Food as a Bonding Tool

April 3, 2010 | By | COMMENTS

Food as a Bonding Tool 1
When I started cooking, I had no idea that food would have such a profound effect on me. To me, food was merely sustenance. I was barely scratching the surface but I couldn’t see any deeper that that. The other, less noticeable “powers” of food were unbeknownst to me.


Food as a Bonding Tool 2
And then I got serious. I started working in a restaurant every week. I began to touch, to taste, to experience. I got into food to eat it, but stayed because of the preparation. I watched chefs at the restaurant become one with the food. A fish cook could fillet with his eyes closed, the grill man knew when a steak was done by touch. They never used tongs—those would damage the food—but were always gentle. I began to pick this up. I loved touching food. It made me feel more a part of the experience. My favorite thing to make was pasta because the kneading process got me involved: made me really feel like I was cooking. I got more intimate with food than I had with any girl.
Food as a Bonding Tool 3
Yet food and cooking are otherwise powerful too. There is nothing more relatable. Everyone knows food and everyone loves it. At parties I find myself engrossed in conversations about food with random strangers. The kids know nothing about me other than that I’m “the chef” but decide to talk to me because they known I too have experienced short ribs melting in my mouth, the perfect char on the outside of a steak, the buttery flaky crust of an apple pie. We know nothing about eachother but we are brought together by food. Food is the common denominator that allows us to be combined. My teachers lecture me on universal themes in literature yet food is the ultimate universal theme.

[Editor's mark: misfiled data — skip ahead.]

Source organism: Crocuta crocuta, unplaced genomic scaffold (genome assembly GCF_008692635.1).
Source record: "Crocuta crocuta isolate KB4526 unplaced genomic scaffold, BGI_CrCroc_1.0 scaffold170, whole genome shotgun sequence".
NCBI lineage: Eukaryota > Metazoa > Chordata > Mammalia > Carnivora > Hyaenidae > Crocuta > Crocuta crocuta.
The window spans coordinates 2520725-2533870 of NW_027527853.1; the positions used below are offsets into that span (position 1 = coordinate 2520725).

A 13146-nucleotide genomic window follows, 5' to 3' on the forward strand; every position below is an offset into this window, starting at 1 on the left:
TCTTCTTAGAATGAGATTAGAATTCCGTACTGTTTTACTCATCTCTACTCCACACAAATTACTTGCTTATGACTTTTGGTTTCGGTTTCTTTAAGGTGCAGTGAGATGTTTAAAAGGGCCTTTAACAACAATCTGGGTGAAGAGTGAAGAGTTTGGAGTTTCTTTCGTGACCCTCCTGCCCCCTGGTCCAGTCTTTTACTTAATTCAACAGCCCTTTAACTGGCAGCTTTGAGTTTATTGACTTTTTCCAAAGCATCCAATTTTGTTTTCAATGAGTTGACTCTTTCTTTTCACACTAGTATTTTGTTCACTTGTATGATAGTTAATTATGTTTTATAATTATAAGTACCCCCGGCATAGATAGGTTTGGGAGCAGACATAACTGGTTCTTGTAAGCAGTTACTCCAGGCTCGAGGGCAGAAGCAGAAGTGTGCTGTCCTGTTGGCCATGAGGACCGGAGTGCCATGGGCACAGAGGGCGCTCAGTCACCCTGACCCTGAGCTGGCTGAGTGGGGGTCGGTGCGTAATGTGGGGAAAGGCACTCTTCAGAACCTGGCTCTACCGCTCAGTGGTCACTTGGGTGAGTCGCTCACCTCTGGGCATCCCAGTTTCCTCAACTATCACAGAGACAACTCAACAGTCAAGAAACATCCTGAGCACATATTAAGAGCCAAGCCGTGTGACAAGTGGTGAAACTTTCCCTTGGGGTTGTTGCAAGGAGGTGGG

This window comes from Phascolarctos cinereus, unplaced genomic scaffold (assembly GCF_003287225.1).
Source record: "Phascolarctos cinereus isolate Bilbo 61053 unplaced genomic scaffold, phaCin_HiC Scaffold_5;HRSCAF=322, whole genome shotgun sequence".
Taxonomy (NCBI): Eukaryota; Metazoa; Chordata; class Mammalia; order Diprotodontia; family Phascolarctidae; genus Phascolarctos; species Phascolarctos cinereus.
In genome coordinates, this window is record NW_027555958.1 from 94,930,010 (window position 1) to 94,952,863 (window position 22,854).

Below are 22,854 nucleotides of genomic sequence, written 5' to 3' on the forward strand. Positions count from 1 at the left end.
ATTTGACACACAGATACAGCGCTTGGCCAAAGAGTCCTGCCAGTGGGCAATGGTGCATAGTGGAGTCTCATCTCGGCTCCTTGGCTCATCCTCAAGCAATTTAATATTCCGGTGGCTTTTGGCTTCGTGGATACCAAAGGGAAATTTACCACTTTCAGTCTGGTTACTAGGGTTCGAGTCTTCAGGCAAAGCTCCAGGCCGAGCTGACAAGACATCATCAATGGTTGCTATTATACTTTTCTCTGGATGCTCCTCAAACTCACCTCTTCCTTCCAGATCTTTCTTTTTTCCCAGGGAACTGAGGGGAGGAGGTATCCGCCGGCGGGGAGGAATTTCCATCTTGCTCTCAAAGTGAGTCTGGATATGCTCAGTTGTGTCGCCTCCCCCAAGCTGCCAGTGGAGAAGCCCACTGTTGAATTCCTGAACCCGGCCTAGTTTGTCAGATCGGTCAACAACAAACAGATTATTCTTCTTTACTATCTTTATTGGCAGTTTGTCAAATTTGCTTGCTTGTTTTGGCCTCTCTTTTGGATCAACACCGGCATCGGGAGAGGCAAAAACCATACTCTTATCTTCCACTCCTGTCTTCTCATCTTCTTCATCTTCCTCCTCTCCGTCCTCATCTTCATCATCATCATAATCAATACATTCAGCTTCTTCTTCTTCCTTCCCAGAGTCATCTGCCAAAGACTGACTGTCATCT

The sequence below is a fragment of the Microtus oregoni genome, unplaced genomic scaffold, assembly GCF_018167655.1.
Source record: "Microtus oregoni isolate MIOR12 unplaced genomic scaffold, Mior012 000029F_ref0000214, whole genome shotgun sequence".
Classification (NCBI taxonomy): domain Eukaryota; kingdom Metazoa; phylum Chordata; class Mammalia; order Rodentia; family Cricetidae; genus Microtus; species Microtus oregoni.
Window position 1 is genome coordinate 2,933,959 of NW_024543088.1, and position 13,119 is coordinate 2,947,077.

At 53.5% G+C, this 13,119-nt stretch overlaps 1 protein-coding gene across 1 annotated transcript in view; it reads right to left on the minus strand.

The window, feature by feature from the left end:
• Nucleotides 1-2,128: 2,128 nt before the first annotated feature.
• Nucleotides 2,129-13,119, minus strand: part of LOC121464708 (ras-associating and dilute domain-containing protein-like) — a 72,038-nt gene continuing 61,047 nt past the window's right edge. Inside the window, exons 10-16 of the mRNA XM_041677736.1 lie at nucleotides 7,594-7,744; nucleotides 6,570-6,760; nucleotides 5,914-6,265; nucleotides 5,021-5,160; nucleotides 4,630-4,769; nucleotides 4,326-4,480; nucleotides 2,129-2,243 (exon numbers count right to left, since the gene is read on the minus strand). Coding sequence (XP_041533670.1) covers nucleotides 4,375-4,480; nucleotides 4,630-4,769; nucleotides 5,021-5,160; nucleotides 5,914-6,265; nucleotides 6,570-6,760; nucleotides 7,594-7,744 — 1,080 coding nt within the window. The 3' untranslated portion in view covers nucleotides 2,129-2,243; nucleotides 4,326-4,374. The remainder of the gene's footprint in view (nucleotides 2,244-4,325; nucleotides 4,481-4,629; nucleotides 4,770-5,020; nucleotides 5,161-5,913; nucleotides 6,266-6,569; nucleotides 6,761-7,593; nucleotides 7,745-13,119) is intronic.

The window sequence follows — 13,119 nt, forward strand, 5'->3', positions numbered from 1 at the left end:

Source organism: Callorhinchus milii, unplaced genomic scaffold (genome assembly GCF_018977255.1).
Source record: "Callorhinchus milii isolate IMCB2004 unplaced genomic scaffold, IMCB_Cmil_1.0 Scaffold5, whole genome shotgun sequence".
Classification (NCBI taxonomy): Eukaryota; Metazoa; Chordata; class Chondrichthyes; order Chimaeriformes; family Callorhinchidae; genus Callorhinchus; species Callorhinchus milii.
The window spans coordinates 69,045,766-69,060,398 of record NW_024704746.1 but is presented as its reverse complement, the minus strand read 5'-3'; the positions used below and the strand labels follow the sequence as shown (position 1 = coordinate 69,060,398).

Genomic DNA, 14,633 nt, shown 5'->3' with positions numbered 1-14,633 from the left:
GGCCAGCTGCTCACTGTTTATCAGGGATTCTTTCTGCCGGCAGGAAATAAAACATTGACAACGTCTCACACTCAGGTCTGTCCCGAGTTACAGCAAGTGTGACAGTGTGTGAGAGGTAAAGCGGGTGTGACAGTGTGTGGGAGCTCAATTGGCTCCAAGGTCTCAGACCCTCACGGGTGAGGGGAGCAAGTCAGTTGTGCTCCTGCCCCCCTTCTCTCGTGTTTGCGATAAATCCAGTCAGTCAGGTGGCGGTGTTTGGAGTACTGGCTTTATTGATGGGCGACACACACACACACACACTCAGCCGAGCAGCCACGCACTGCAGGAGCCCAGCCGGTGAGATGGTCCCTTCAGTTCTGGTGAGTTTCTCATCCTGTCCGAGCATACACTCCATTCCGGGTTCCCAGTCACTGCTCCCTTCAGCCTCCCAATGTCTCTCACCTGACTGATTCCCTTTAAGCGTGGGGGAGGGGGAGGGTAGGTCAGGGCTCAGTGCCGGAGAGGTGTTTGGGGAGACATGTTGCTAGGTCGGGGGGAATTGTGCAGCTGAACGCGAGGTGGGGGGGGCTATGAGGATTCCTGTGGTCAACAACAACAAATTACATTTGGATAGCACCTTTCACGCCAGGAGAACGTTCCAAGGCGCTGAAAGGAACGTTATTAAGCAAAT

Food as a Bonding Tool 4<
Cooking has recently amazed me by its power to bring people together. My sister and I, who are otherwise not very close, have come together because of food. We cook together now: that’s our thing. It’s entertaining, it’s relaxing, it’s takes work, but it’s not work at all. Our lives are completely separate but we come together under the roof of cooking. We aren’t controlled by the tyranny of recipes– We’re free, we do what we want and we’re all the better for it. The food serves as a constant, bringing us together, holding us in place. We’ve made a lot of crazy things: brownie pies, blondies topped with chocolate chips with a graham cracker crust etc, but one of my favorites has been this pie crust which we spread with peanut butter, topped with chocolate chips, rolled up, brushed with egg wash and sprinkled with sugar. It’s child’s food, but it transcends age. We both love it, we begin to giggle as we eat it, and soon we can’t contain ourselves. Yet we don’t know what’s causing it. Food has that effect. I started cooking because I liked to eat, but I continue, because it’s so much more than that.

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